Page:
The HC-05 state pin will work for this. In its normal mode it is high during a connection. We need that to be low (ground). Fortunately the HC-05 has the Polar command. That allows you to flip that logic. AT+POLAR=1,0 will do the trick. The first parameter is for the LED. We leave that at 1. The second parameter is the state and we switch that from the default of 1 to 0.

I found that the typical 0.1uF capacitor would not generate an adequate pulse to ground, so I bumped it up to 1.0uF. It occasionally does not work when uploading. I think a little less capacitance might be better. The Arduino uses the hardware serial connections for programming, so you use those pins. When programming the Arduino use the virtual serial port you got when pairing the Bluetooth. Do not use Bluetooth and the USB serial port at the same time. Both would be connected to the hardware Rx and Tx and conflict with each other and possibly cause damage.

 

Other Reset Features

You may not care about uploading code over Bluetooth, but some of your applications may expect that reboot on connect behavior. I have found this with some GCode senders. They open the serial port and expect to see the text Grbl spits out at startup. Without seeing this text, the program wrongly assumes there is a problem and closes the connection.

Video

Useful Links

 


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The Polar Coaster – A Drink Coaster Drawing Machine

I designed this machine to draw custom, round drink coasters. I already have a laser cutter for square coasters and I wanted to try something unique for round coaster.

The Base

The base of the machine has two stacked 5mm bearings in the center for the bed to rotate on. There are (3) 3mm bearings on the bed perimeter that provide support and keep it level. They have little shafts that snap into the base.

The Bed

The bed is  a 156 tooth GT2 pulley. It has little springy fingers that grip the coaster when it is on the bed. The bed connects to the motor pulley with a closed loop belt.

The Radial Arm.

This is a belt driven, cantilevered arm that uses 6mm shafts and linear bearings. The belt is a cut pieces with the ends clamped at the carriage. It has a slotted mounting hole that lets the arm rotate. The pen must be adjustable to get to the exact center of the coaster or the drawing will be distorted. There is a limit switch on the top.  This is the only axis that needs to be homed. To setup the machine you home it and jog the pen until it is exactly over the center of the bed. You then set the work zero for X (Gcode: “G10 L20 P0 X0”). This only needs to be done once. If you use different types of pens, the center should be rechecked.

The Z Axis

The Z axis uses a micro servo and a cam to control the height of the pen. The firmware is setup to only have (2) Z positions, pen up and pen down. It uses 3mm rods and tiny little 3mm linear bearings.  There is a compression spring on one of the rods that applies a little pressure to the pen, and allows the pen to float a little on uneven coasters.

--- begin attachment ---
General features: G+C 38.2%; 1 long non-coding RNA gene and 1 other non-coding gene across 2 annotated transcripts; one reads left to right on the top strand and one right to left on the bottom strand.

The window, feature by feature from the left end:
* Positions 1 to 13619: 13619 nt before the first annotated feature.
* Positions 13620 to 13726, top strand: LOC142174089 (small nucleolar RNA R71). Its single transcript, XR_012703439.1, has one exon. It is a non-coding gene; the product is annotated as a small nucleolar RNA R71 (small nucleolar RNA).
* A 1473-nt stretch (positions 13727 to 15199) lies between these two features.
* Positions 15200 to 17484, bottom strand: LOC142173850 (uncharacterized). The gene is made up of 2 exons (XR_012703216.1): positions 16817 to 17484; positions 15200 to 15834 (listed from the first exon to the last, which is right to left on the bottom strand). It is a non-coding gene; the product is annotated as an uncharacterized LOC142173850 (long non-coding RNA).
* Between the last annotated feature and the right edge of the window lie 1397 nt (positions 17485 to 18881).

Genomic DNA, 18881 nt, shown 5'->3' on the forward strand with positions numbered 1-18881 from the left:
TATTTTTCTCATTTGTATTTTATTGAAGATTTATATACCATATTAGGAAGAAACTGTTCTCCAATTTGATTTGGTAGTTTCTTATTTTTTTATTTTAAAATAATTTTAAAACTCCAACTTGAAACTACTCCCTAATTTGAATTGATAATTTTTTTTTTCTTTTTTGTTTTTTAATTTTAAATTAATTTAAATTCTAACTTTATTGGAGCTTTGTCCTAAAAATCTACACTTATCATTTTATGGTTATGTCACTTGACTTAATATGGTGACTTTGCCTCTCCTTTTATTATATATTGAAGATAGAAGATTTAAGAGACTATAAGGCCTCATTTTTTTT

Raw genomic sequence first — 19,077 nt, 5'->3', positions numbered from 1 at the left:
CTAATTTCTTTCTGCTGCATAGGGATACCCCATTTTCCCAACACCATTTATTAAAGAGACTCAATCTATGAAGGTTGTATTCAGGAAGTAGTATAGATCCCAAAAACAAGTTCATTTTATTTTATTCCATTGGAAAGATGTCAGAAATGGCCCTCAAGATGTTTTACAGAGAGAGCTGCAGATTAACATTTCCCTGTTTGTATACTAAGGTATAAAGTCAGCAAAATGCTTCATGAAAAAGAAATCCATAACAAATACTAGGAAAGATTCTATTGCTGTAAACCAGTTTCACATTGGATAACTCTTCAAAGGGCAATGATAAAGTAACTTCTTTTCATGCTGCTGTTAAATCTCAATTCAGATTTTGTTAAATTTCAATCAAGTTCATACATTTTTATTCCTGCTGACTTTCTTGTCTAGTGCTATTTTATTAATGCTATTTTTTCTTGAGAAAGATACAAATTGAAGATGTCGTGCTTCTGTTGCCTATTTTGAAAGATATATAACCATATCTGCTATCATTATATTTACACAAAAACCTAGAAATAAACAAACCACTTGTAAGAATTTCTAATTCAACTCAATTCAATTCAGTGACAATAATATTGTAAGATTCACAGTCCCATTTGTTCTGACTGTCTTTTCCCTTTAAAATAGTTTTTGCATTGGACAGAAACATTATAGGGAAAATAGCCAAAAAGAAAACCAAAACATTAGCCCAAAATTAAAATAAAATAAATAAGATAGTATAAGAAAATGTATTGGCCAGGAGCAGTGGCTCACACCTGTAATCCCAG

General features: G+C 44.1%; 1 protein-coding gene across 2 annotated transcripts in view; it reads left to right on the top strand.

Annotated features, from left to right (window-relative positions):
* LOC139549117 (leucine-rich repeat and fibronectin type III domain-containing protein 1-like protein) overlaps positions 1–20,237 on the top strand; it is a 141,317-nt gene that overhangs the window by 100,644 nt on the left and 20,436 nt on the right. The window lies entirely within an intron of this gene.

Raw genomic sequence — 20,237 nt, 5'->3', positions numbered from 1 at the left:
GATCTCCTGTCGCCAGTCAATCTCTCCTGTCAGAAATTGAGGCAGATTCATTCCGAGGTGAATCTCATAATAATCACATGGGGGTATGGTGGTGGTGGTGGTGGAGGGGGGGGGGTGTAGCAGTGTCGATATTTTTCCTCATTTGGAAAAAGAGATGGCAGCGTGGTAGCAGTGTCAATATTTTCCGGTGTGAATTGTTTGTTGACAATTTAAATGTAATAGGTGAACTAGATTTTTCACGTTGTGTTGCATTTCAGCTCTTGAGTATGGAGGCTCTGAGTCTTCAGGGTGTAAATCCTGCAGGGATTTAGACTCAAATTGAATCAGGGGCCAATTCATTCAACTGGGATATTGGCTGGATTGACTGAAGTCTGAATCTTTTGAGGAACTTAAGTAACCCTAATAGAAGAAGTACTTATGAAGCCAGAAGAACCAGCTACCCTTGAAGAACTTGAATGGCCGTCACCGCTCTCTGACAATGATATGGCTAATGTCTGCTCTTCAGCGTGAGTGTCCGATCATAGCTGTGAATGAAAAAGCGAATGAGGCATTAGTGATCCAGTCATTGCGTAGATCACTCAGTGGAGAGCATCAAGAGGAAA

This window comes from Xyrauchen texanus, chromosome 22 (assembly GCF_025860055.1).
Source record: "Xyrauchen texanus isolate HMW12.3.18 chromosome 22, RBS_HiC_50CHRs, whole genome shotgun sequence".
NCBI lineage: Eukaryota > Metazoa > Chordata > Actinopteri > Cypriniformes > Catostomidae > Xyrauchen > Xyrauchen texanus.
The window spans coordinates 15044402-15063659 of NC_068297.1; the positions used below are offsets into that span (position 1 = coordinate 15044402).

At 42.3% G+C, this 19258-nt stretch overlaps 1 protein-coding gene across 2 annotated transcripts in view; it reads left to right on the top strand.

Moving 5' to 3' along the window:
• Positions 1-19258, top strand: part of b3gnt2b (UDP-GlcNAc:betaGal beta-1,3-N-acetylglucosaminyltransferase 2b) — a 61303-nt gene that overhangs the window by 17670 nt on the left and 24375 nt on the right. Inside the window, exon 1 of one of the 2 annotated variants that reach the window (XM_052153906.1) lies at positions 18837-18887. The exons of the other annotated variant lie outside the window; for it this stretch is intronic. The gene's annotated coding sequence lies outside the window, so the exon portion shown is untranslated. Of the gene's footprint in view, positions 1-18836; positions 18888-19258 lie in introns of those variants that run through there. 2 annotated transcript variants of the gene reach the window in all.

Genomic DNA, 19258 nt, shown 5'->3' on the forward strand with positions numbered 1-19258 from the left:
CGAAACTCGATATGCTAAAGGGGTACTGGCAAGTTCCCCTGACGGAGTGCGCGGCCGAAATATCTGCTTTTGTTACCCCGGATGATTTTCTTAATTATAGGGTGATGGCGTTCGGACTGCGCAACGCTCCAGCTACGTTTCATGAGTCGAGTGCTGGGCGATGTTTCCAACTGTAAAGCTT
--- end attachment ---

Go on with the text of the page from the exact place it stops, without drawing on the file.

The Controller

I used my Grbl HAT controller. It is a bit overkill for this project but works perfectly.  It is attached to a Raspberry Pi in this photo, but I have not been using the Pi in this project yet. I just connect directly via USB.

Kinematics and Pre-Processin

See this blog post on how it was done. The pre-processor is written in C#, but it is rather simple and you could probably read the source file and convert if you cannot deal with C# on Windows.

Firmware

I use a modified version of Grbl 1.1f.  Grbl does not support servos, so I needed to hack that in.  I used the PWM that is normally used for the spindle speed to control the servo. I turned off the variable speed spindle option and streamlined the spindle functions to the bare minimum I thought Grbl needed.  I adjusted the PWM parameters for use with a servo and added pen_up() and pen_down() functions. I tried to put as much of the custom code into one file spindle_control.c. I had to add a few lines in stepper.c to look at the current machine Z height and apply the correct pen up/down function.

CAM

You can use anything to generate the gcode that works with Grbl. The pen will go up when the Z is above zero and down when it is below zero. Therefore, you want the Z movement as short as possible to speed up the drawing and not have the pen dwell on the material and bleed.  I make the depth of cut 1mm and the z clearance 3mm.

CAD Files.

The design was done using PTC CREO 3.0.  A STEP version of the design is linked at the end of the post.

Performance

It does a great job. Here a recent coaster. This was done from a rasterized bitmap image found online (searched: circular Celtic braid).

Here is a Fat Tire beer themed coaster.

Coasters are made to be super absorbent, so larger tipped felt pens tend to bleed a little too much. I like to sketch with Micron pens and the thinner ones really work well on this machine.

Build You Own?

The build is not difficult, but covers a lot of areas. You should know how to work with STEP files and compile firmware.

The design is open source with no commercial restrictions, so feel free to use any part of my work. I found most of the parts on Amazon and eBay. I bought the belt from Stock Drive Products. The polar motor pulley is 36 tooth and the arm pulley is 20 tooth.  Cutting the shafts requires an abrasive cutoff wheel.

Please post any questions in the comments section and I will try to address them.

Links

 

I sell on Tindie